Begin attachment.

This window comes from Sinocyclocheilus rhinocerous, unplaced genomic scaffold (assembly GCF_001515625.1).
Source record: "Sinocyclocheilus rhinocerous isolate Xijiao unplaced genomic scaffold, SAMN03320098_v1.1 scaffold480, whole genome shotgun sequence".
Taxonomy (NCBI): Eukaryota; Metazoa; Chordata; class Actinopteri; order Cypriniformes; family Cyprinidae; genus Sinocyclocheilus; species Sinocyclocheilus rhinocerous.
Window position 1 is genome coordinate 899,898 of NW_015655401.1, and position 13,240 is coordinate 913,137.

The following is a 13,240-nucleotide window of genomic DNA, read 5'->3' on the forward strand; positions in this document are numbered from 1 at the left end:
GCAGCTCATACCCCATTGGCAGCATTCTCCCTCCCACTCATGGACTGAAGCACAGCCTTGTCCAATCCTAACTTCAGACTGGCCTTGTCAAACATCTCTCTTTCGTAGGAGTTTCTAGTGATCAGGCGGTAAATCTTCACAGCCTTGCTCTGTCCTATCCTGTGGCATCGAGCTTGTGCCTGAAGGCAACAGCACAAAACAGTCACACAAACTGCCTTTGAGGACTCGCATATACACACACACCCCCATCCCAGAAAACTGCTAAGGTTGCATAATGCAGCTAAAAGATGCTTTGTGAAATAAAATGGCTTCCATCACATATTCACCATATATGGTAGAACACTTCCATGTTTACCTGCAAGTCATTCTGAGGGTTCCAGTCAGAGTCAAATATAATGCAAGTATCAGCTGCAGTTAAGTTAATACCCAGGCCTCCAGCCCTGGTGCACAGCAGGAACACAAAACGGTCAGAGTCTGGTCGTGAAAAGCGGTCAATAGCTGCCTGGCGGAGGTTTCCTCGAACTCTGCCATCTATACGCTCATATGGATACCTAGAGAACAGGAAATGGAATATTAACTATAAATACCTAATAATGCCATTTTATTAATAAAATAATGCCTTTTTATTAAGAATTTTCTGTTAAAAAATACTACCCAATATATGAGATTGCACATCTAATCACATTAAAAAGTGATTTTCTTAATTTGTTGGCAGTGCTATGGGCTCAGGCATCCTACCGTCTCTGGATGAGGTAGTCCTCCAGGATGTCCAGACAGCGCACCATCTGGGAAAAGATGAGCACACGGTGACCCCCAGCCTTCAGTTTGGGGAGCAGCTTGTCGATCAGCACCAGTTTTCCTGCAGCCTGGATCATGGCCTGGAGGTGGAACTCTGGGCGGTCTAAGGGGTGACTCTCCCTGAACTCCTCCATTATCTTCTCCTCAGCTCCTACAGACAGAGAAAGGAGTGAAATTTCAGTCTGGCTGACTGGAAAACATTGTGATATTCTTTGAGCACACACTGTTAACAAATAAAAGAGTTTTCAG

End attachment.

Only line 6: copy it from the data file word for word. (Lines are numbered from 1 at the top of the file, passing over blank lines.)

GCAGCTCATACCCCATTGGCAGCATTCTCCCTCCCACTCATGGACTGAAGCACAGCCTTGTCCAATCCTAACTTCAGACTGGCCTTGTCAAACATCTCTCTTTCGTAGGAGTTTCTAGTGATCAGGCGGTAAATCTTCACAGCCTTGCTCTGTCCTATCCTGTGGCATCGAGCTTGTGCCTGAAGGCAACAGCACAAAACAGTCACACAAACTGCCTTTGAGGACTCGCATATACACACACACCCCCATCCCAGAAAACTGCTAAGGTTGCATAATGCAGCTAAAAGATGCTTTGTGAAATAAAATGGCTTCCATCACATATTCACCATATATGGTAGAACACTTCCATGTTTACCTGCAAGTCATTCTGAGGGTTCCAGTCAGAGTCAAATATAATGCAAGTATCAGCTGCAGTTAAGTTAATACCCAGGCCTCCAGCCCTGGTGCACAGCAGGAACACAAAACGGTCAGAGTCTGGTCGTGAAAAGCGGTCAATAGCTGCCTGGCGGAGGTTTCCTCGAACTCTGCCATCTATACGCTCATATGGATACCTAGAGAACAGGAAATGGAATATTAACTATAAATACCTAATAATGCCATTTTATTAATAAAATAATGCCTTTTTATTAAGAATTTTCTGTTAAAAAATACTACCCAATATATGAGATTGCACATCTAATCACATTAAAAAGTGATTTTCTTAATTTGTTGGCAGTGCTATGGGCTCAGGCATCCTACCGTCTCTGGATGAGGTAGTCCTCCAGGATGTCCAGACAGCGCACCATCTGGGAAAAGATGAGCACACGGTGACCCCCAGCCTTCAGTTTGGGGAGCAGCTTGTCGATCAGCACCAGTTTTCCTGCAGCCTGGATCATGGCCTGGAGGTGGAACTCTGGGCGGTCTAAGGGGTGACTCTCCCTGAACTCCTCCATTATCTTCTCCTCAGCTCCTACAGACAGAGAAAGGAGTGAAATTTCAGTCTGGCTGACTGGAAAACATTGTGATATTCTTTGAGCACACACTGTTAACAAATAAAAGAGTTTTCAG